#ListeAsks Övül Ö. Durmusoglu, Curator, Writer, Educator, Berlin University of the Arts and Braunschweig University of Arts, Co-curator, 3rd Autostrada Biennial, Prizren, Co-curator RCO Madrid 2021 Opening Section, Madrid

Övül Ö. Durmusoglu, Credit: Christina Dimitriadis
Övül Ö. Durmusoglu, Credit: Christina Dimitriadis

As you won’t be in Basel this June, what are you doing instead?
The lockdown has made me more focused on the mentoring and teaching side of my curatorial practice. I have held many online teaching sessions and reading groups during this period.
When not in Basel, I will be working on the pre-selection of the 2021–2023 graduate school fellows at Berlin University of the Arts and my Art in Discourse classes at the Braunschweig University of Arts. Additionally, another hat that I wear is as the co-curator for the Opening sector at ARCO Madrid and Basel week is always the most crucial place to discover inspiring young galleries and their presentations.

What is something that you never thought would happen but that has now happened as a result of the lockdown?
From an overarching perspective, it was amazing to see that it is actually possible, in just a few weeks, to put an economic system on hold everywhere in the world—a system that we were told many times was impossible to slow down or redirect. Every time an ecologist mentioned changing our ways of life, there was another expert telling us how impossible it was to stop the system. Yet it stopped, it had to. I believe if certain warnings had been followed before, the world wouldn't have arrived at this stage. We as humans certainly need to constructively change our ways of existence to enjoy a more harmonious cohabitation with other lives on this planet. And in the contemporary art sector, we need to rethink our structures of production and presentation more wisely.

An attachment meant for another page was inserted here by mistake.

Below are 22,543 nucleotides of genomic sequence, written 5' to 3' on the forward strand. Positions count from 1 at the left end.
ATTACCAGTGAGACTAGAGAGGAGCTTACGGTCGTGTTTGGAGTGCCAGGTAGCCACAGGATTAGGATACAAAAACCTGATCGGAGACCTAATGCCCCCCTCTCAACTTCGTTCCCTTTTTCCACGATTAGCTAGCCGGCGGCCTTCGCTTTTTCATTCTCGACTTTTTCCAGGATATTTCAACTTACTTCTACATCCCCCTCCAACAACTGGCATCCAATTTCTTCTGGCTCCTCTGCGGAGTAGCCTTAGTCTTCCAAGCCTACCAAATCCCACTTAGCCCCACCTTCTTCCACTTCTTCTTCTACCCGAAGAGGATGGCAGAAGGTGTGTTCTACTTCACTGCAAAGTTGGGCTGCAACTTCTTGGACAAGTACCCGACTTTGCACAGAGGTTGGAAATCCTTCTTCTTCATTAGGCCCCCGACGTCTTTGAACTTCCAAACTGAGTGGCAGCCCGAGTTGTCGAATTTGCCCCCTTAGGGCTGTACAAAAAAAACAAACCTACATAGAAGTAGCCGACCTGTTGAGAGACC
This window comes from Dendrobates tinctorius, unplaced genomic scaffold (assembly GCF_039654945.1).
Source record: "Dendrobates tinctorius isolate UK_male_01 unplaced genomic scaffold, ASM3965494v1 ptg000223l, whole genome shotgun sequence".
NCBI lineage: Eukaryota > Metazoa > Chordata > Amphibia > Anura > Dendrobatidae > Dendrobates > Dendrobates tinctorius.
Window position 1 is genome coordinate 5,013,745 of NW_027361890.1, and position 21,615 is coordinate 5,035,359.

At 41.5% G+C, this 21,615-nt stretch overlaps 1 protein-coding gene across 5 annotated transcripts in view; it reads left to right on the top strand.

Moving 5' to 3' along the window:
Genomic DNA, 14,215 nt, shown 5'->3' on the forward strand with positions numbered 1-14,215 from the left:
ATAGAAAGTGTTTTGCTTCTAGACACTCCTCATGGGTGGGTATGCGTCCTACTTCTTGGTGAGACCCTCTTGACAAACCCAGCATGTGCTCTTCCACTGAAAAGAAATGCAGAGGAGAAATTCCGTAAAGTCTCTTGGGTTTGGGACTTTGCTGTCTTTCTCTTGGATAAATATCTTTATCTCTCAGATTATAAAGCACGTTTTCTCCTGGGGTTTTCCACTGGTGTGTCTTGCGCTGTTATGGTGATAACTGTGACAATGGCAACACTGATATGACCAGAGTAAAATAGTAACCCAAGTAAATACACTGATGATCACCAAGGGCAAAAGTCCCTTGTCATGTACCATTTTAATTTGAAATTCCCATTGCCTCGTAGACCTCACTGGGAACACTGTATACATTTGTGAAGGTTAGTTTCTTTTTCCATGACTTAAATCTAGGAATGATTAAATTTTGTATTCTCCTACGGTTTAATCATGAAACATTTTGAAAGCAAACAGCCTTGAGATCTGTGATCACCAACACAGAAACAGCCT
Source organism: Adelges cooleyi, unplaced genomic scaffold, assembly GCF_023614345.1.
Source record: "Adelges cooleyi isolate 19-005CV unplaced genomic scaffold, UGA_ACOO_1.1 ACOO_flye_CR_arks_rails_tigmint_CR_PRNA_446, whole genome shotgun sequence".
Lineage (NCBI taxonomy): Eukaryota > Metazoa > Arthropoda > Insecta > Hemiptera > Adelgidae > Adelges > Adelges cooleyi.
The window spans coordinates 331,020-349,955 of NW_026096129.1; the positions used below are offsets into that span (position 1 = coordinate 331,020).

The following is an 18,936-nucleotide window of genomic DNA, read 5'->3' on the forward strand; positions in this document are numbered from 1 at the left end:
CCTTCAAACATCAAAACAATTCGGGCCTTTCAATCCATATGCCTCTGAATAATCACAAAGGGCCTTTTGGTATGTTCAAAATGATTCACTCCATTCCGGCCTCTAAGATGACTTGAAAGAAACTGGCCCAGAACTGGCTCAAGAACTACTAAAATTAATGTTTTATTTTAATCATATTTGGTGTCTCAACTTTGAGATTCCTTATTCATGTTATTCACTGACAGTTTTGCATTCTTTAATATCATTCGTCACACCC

In what ways has the current state of uncertainty and unpredictability changed your attitude or approach towards curating?
To follow from the previous question, I'd never thought I'd be able to realise an initiative in public space with fifty artists in two weeks that would resonate throughout the world. During Easter weekend in lockdown, I co-curated “Die Balkone: Life, art, pandemic and proximity” with my colleague Joanna Warsza. The exhibition resulted from an on-the-spot intuitive decision and it took place on the balconies and in the windows of apartments in Prenzlauerberg, our neighbourhood in Berlin. Our intuition was certainly at the right place, as the project went viral in a short time, receiving coverage by local and international press, from the US to Indonesia.
In such a time, independent curating can react faster and on a different frequency than most institutions can. The whole process of “Die Balkone” made us see what kind of changes can take place in curatorial attitudes, because unchanging conditions changed our roles and the conversations to make such a necessary project possible. We didn't commission projects, we didn't have an opening. We visited our artists from their balconies and windows from safe distances. Our call was about sending smoke signals to each other to show that we are alive and present, that we haven't left our streets. This was welcomed by artists living in the neighbourhood, who did it with accessible materials they had on hand, whether at home or in the studio. The initiative grew very quickly and the different presentations brought “a breath of fresh air”—there was lots of good energy and important questions were triggered with regard to which structures we should carry forward and which ones we need to leave behind.

What kinds of actions do you think are most needed and/or most effective in supporting young artists during the current situation?